Eventually, even California’s most vibrant economies will slow, gradually strangled by the lack of affordable housing and of an infrastructure necessary to move people from affordable housing to their jobs. People are willing to drive very long distances daily in pursuit of the twin goals of income security and the American dream of a home in the suburbs. The traffic on Highway 14 between Palmdale and Los Angeles reminds us of this twice every working day. But, they need roads, and affordable housing within commuting distance.
Different growth rates and different levels of economic vitality will exacerbate the vast gulf that exists between California’s wealthiest communities and its poorest. Inequality will increase as California’s fabulously wealthy become ever wealthier, and California’s poor suffer in surprising silence, living on whatever aid we give them, denied the hope and the basic dignity that comes from a job.
Domestic outmigration will increase, but the people who leave won’t be California’s poorest. Instead, young middle-class people will lead the exodus, as they move to wherever opportunity is more abundant. This, of course, will further increase California’s inequality and decrease its economic vitality.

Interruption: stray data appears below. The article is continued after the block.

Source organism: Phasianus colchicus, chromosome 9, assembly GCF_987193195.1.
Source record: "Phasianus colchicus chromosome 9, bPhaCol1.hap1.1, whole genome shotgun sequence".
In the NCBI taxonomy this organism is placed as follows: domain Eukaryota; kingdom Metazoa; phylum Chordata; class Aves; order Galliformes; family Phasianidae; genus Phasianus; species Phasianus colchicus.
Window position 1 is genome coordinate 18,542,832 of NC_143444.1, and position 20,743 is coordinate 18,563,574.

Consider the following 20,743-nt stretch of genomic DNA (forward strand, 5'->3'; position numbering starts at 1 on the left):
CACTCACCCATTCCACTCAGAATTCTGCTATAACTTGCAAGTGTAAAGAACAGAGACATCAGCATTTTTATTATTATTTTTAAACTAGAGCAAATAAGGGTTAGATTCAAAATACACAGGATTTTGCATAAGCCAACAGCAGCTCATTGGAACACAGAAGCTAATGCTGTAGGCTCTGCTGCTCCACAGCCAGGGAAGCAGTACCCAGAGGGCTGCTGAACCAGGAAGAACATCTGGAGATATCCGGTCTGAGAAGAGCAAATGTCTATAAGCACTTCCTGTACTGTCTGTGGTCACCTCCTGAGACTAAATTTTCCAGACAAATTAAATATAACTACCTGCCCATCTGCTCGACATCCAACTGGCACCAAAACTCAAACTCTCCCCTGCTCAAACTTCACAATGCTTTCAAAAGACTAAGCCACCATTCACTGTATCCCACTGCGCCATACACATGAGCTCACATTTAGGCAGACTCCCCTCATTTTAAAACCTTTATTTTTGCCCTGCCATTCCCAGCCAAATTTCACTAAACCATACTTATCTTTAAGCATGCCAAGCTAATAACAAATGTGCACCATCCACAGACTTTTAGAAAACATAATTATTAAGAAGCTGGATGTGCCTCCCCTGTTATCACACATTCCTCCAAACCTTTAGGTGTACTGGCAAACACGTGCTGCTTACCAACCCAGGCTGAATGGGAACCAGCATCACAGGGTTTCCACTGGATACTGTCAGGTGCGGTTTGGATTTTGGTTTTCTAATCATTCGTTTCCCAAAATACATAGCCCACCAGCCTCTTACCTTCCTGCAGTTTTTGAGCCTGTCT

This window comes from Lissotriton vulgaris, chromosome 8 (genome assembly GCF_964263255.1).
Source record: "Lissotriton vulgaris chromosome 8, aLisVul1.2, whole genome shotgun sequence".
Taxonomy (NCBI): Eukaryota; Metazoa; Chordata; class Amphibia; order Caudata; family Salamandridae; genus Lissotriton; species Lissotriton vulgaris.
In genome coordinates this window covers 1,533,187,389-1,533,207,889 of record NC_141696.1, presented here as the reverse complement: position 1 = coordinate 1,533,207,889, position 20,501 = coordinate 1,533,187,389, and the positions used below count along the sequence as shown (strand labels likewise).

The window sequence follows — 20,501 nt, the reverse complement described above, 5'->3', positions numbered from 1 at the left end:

We will also see an increase in consumption communities. Already, many of California’s coastal communities are reflexively averse to any new activity that actually creates value, opting instead to become ever more exclusive playgrounds for the very rich. These communities will see rising home prices as they restrict new units, and will see rising demand, a result of ever greater concentrations of wealth worldwide and the unmatched amenities available in Coastal California.
By contrast, some inland areas will see declining home values and eventually declining populations, as the lack of opportunity drives potential home buyers to places like Phoenix and Houston.